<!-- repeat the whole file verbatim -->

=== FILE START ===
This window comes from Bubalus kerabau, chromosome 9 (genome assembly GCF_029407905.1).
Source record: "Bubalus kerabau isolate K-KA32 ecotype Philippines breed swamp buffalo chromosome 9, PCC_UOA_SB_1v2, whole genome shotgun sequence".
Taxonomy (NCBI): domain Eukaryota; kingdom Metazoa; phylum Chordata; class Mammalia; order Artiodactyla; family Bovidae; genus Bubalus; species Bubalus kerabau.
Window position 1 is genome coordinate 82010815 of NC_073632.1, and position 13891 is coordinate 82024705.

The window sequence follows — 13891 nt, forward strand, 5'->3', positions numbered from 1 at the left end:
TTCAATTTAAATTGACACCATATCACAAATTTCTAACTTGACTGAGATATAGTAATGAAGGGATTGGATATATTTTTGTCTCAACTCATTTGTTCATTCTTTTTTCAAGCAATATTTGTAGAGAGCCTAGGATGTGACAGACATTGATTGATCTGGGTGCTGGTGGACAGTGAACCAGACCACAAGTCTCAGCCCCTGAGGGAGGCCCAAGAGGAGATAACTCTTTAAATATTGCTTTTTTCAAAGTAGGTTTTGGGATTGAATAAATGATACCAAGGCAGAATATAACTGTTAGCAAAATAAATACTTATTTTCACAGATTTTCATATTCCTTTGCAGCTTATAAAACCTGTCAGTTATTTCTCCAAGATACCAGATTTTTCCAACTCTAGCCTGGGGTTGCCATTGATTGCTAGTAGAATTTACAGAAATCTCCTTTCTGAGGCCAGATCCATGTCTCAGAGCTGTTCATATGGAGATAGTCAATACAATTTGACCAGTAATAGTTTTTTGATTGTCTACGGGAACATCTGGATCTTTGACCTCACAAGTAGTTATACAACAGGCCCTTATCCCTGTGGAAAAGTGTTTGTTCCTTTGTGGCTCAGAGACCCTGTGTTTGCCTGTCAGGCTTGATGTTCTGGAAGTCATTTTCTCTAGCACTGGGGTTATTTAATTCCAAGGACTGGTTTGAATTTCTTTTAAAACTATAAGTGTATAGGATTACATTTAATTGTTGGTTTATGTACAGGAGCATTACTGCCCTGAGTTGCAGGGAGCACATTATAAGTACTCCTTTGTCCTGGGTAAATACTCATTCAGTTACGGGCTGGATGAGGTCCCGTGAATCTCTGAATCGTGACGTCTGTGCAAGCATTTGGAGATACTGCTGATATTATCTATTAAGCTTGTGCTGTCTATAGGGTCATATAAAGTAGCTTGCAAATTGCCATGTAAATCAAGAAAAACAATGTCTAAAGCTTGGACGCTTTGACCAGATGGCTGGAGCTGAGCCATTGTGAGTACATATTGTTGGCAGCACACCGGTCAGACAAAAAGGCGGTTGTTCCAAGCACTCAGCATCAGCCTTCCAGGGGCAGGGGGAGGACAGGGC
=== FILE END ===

This window comes from Bubalus kerabau, chromosome 9 (genome assembly GCF_029407905.1).
Source record: "Bubalus kerabau isolate K-KA32 ecotype Philippines breed swamp buffalo chromosome 9, PCC_UOA_SB_1v2, whole genome shotgun sequence".
Taxonomy (NCBI): domain Eukaryota; kingdom Metazoa; phylum Chordata; class Mammalia; order Artiodactyla; family Bovidae; genus Bubalus; species Bubalus kerabau.
Window position 1 is genome coordinate 82010815 of NC_073632.1, and position 13891 is coordinate 82024705.

The window sequence follows — 13891 nt, forward strand, 5'->3', positions numbered from 1 at the left end:
TTCAATTTAAATTGACACCATATCACAAATTTCTAACTTGACTGAGATATAGTAATGAAGGGATTGGATATATTTTTGTCTCAACTCATTTGTTCATTCTTTTTTCAAGCAATATTTGTAGAGAGCCTAGGATGTGACAGACATTGATTGATCTGGGTGCTGGTGGACAGTGAACCAGACCACAAGTCTCAGCCCCTGAGGGAGGCCCAAGAGGAGATAACTCTTTAAATATTGCTTTTTTCAAAGTAGGTTTTGGGATTGAATAAATGATACCAAGGCAGAATATAACTGTTAGCAAAATAAATACTTATTTTCACAGATTTTCATATTCCTTTGCAGCTTATAAAACCTGTCAGTTATTTCTCCAAGATACCAGATTTTTCCAACTCTAGCCTGGGGTTGCCATTGATTGCTAGTAGAATTTACAGAAATCTCCTTTCTGAGGCCAGATCCATGTCTCAGAGCTGTTCATATGGAGATAGTCAATACAATTTGACCAGTAATAGTTTTTTGATTGTCTACGGGAACATCTGGATCTTTGACCTCACAAGTAGTTATACAACAGGCCCTTATCCCTGTGGAAAAGTGTTTGTTCCTTTGTGGCTCAGAGACCCTGTGTTTGCCTGTCAGGCTTGATGTTCTGGAAGTCATTTTCTCTAGCACTGGGGTTATTTAATTCCAAGGACTGGTTTGAATTTCTTTTAAAACTATAAGTGTATAGGATTACATTTAATTGTTGGTTTATGTACAGGAGCATTACTGCCCTGAGTTGCAGGGAGCACATTATAAGTACTCCTTTGTCCTGGGTAAATACTCATTCAGTTACGGGCTGGATGAGGTCCCGTGAATCTCTGAATCGTGACGTCTGTGCAAGCATTTGGAGATACTGCTGATATTATCTATTAAGCTTGTGCTGTCTATAGGGTCATATAAAGTAGCTTGCAAATTGCCATGTAAATCAAGAAAAACAATGTCTAAAGCTTGGACGCTTTGACCAGATGGCTGGAGCTGAGCCATTGTGAGTACATATTGTTGGCAGCACACCGGTCAGACAAAAAGGCGGTTGTTCCAAGCACTCAGCATCAGCCTTCCAGGGGCAGGGGGAGGACAGGGC